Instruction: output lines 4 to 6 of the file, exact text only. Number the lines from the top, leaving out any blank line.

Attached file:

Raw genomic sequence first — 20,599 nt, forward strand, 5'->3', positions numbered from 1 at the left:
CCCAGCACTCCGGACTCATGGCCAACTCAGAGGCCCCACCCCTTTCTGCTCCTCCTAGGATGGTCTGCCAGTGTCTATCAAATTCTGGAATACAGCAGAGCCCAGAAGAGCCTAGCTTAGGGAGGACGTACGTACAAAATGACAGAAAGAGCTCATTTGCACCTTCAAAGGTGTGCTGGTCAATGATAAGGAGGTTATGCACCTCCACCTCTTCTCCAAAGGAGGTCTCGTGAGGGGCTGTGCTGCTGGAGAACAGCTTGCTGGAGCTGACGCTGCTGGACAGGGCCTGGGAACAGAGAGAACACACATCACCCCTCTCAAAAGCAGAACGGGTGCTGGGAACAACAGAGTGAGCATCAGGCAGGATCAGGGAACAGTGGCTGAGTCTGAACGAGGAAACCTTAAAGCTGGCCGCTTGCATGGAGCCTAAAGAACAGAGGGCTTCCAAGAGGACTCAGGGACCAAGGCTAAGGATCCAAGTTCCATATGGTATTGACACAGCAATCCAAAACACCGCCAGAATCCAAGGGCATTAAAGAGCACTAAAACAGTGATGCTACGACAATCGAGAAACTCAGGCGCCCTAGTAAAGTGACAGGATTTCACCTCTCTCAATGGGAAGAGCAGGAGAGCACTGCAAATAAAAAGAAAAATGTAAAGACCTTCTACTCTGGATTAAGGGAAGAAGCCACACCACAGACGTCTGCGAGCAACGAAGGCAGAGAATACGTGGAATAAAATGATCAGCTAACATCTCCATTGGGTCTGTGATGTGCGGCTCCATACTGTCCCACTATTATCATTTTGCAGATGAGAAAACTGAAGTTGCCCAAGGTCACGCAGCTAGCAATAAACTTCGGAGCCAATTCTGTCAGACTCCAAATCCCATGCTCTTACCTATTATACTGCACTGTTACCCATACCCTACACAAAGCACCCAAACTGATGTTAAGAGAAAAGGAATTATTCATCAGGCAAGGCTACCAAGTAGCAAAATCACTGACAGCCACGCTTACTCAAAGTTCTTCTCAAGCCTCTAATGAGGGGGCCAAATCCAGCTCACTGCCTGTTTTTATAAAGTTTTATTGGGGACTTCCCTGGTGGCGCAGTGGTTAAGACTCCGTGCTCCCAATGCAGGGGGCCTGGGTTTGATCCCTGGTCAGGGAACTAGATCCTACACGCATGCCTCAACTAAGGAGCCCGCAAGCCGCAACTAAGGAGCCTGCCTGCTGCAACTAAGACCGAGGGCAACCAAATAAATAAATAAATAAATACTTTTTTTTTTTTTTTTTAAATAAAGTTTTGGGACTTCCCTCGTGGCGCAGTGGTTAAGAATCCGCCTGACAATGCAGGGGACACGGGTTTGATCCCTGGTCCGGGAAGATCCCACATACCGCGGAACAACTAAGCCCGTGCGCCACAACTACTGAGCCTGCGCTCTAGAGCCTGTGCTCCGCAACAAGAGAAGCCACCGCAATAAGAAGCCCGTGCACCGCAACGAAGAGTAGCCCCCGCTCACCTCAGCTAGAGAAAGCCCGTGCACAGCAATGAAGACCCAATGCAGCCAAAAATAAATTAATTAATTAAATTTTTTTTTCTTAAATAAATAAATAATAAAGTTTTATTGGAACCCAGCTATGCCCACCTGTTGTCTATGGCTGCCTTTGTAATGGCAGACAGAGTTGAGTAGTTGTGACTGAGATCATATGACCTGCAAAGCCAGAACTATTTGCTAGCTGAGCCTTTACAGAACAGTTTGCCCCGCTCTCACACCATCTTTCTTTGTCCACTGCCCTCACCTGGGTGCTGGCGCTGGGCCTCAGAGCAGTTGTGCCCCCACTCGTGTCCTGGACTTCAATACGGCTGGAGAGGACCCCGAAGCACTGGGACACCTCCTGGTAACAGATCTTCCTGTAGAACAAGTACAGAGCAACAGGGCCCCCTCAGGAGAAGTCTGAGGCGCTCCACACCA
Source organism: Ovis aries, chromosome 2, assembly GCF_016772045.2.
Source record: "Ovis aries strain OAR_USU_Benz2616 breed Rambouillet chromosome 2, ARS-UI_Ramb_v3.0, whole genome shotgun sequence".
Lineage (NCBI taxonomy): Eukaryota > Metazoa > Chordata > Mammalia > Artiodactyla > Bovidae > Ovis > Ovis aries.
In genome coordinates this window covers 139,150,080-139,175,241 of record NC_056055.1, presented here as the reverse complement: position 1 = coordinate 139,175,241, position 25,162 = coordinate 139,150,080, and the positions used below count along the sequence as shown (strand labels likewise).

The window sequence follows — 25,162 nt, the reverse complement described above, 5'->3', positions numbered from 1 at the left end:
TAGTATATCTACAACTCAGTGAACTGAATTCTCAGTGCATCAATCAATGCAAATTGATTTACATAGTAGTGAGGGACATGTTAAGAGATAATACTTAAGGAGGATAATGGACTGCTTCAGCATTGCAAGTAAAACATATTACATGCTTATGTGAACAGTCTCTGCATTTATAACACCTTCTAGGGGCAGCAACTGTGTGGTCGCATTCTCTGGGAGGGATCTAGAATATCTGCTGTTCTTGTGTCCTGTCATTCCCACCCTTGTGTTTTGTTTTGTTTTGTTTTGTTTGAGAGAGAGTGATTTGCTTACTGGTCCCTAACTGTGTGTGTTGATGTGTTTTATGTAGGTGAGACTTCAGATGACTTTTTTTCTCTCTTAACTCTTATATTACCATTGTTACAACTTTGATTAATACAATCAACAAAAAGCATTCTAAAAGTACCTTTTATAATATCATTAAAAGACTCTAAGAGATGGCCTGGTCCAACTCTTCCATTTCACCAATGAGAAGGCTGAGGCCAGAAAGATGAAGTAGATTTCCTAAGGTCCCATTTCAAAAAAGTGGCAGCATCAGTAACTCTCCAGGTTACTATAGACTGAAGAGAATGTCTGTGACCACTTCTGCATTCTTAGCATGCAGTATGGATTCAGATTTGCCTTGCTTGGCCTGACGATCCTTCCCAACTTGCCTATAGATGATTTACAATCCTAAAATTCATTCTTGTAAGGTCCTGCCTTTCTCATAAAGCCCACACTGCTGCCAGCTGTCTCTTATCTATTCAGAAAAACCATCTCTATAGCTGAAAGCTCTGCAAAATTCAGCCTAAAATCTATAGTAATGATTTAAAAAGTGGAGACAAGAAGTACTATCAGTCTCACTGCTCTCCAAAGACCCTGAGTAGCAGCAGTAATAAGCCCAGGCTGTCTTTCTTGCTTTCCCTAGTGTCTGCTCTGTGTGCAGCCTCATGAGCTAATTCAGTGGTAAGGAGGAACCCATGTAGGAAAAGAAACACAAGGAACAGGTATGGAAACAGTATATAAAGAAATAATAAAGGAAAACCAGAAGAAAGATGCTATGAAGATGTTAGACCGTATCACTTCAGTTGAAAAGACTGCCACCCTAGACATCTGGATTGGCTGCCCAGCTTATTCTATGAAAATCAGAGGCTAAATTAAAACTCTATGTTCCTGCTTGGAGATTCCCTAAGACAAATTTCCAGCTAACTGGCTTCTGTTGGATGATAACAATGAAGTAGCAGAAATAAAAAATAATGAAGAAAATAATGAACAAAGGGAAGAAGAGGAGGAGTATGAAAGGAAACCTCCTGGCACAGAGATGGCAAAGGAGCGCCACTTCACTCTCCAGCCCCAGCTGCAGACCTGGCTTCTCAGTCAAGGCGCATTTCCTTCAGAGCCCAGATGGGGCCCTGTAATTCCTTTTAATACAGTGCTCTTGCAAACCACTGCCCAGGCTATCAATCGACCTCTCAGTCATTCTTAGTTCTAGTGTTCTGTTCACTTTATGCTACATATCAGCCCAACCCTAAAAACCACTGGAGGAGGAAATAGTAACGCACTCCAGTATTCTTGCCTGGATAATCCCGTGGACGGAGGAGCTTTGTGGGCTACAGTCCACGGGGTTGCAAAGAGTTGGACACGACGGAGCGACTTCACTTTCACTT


Source record: "Ovis aries strain OAR_USU_Benz2616 breed Rambouillet chromosome 2, ARS-UI_Ramb_v3.0, whole genome shotgun sequence".
Lineage (NCBI taxonomy): Eukaryota > Metazoa > Chordata > Mammalia > Artiodactyla > Bovidae > Ovis > Ovis aries.
In genome coordinates this window covers 139,150,080-139,175,241 of record NC_056055.1, presented here as the reverse complement: position 1 = coordinate 139,175,241, position 25,162 = coordinate 139,150,080, and the positions used below count along the sequence as shown (strand labels likewise).